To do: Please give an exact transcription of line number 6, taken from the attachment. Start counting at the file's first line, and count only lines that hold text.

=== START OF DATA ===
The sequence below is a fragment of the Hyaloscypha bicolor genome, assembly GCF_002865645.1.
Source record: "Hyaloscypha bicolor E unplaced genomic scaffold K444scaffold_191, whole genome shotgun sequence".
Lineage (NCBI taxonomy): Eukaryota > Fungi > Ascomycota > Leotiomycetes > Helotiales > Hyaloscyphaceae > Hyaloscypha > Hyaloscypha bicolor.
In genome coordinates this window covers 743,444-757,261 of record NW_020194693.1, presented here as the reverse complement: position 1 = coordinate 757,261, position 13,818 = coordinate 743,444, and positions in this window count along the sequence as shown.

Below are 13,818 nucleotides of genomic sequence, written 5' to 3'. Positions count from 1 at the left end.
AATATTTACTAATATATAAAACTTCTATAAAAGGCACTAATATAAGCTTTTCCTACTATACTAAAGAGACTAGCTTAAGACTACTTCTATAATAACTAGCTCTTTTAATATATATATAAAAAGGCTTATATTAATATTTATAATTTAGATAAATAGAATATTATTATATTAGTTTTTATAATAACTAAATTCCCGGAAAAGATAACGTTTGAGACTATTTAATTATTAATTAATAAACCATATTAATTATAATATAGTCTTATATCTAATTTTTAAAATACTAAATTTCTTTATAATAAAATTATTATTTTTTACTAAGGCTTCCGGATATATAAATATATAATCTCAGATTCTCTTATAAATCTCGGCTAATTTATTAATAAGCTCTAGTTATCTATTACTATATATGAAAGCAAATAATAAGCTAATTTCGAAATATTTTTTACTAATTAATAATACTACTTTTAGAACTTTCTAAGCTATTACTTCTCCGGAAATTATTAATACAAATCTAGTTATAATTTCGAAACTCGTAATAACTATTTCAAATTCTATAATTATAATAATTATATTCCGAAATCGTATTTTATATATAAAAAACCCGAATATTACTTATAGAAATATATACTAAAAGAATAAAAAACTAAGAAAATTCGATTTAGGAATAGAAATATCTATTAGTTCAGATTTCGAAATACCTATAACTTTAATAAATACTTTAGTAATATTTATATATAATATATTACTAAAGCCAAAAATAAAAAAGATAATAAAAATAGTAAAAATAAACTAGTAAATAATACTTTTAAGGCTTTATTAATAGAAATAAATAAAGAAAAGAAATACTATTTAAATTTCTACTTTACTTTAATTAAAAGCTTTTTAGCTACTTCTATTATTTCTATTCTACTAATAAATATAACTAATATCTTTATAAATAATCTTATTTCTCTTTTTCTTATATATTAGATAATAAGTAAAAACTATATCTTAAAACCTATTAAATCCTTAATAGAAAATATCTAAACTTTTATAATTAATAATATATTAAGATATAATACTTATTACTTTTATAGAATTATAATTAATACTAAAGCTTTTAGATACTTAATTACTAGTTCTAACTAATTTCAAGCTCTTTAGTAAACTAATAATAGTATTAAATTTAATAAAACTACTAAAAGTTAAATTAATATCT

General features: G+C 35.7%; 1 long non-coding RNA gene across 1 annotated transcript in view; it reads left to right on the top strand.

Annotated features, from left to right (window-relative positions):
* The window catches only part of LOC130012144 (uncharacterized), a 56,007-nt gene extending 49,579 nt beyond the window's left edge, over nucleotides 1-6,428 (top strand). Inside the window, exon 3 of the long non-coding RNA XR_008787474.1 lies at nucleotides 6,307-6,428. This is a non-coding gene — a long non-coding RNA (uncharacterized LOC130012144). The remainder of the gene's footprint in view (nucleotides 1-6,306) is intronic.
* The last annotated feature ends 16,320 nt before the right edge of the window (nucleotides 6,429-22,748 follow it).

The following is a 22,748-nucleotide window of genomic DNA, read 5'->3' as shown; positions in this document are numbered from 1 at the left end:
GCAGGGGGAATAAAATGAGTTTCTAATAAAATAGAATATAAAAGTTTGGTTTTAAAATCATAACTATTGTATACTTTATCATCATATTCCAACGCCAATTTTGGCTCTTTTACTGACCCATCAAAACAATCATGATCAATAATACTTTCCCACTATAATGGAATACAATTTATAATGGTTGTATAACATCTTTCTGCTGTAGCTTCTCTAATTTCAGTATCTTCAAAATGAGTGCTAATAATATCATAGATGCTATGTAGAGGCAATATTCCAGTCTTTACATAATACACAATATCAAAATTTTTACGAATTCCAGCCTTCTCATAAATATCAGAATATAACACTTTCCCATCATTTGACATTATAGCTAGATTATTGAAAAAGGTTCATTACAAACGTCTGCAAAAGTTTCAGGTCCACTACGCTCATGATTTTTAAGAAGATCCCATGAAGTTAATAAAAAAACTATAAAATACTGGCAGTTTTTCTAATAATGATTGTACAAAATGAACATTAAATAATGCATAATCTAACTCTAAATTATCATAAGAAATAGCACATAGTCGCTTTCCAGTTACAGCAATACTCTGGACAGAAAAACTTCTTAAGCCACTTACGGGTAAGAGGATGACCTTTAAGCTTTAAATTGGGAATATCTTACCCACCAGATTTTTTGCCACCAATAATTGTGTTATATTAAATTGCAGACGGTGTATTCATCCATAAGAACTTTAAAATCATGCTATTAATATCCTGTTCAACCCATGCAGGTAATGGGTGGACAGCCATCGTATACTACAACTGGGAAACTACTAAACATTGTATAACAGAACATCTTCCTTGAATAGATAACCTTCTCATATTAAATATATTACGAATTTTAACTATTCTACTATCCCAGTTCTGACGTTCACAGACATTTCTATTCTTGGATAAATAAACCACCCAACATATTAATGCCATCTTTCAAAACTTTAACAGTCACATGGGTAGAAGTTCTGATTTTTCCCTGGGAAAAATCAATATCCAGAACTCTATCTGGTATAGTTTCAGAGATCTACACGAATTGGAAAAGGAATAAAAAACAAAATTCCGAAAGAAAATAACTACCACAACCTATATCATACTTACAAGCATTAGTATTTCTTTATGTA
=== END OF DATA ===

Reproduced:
AATATTTACTAATATATAAAACTTCTATAAAAGGCACTAATATAAGCTTTTCCTACTATACTAAAGAGACTAGCTTAAGACTACTTCTATAATAACTAGCTCTTTTAATATATATATAAAAAGGCTTATATTAATATTTATAATTTAGATAAATAGAATATTATTATATTAGTTTTTATAATAACTAAATTCCCGGAAAAGATAACGTTTGAGACTATTTAATTATTAATTAATAAACCATATTAATTATAATATAGTCTTATATCTAATTTTTAAAATACTAAATTTCTTTATAATAAAATTATTATTTTTTACTAAGGCTTCCGGATATATAAATATATAATCTCAGATTCTCTTATAAATCTCGGCTAATTTATTAATAAGCTCTAGTTATCTATTACTATATATGAAAGCAAATAATAAGCTAATTTCGAAATATTTTTTACTAATTAATAATACTACTTTTAGAACTTTCTAAGCTATTACTTCTCCGGAAATTATTAATACAAATCTAGTTATAATTTCGAAACTCGTAATAACTATTTCAAATTCTATAATTATAATAATTATATTCCGAAATCGTATTTTATATATAAAAAACCCGAATATTACTTATAGAAATATATACTAAAAGAATAAAAAACTAAGAAAATTCGATTTAGGAATAGAAATATCTATTAGTTCAGATTTCGAAATACCTATAACTTTAATAAATACTTTAGTAATATTTATATATAATATATTACTAAAGCCAAAAATAAAAAAGATAATAAAAATAGTAAAAATAAACTAGTAAATAATACTTTTAAGGCTTTATTAATAGAAATAAATAAAGAAAAGAAATACTATTTAAATTTCTACTTTACTTTAATTAAAAGCTTTTTAGCTACTTCTATTATTTCTATTCTACTAATAAATATAACTAATATCTTTATAAATAATCTTATTTCTCTTTTTCTTATATATTAGATAATAAGTAAAAACTATATCTTAAAACCTATTAAATCCTTAATAGAAAATATCTAAACTTTTATAATTAATAATATATTAAGATATAATACTTATTACTTTTATAGAATTATAATTAATACTAAAGCTTTTAGATACTTAATTACTAGTTCTAACTAATTTCAAGCTCTTTAGTAAACTAATAATAGTATTAAATTTAATAAAACTACTAAAAGTTAAATTAATATCT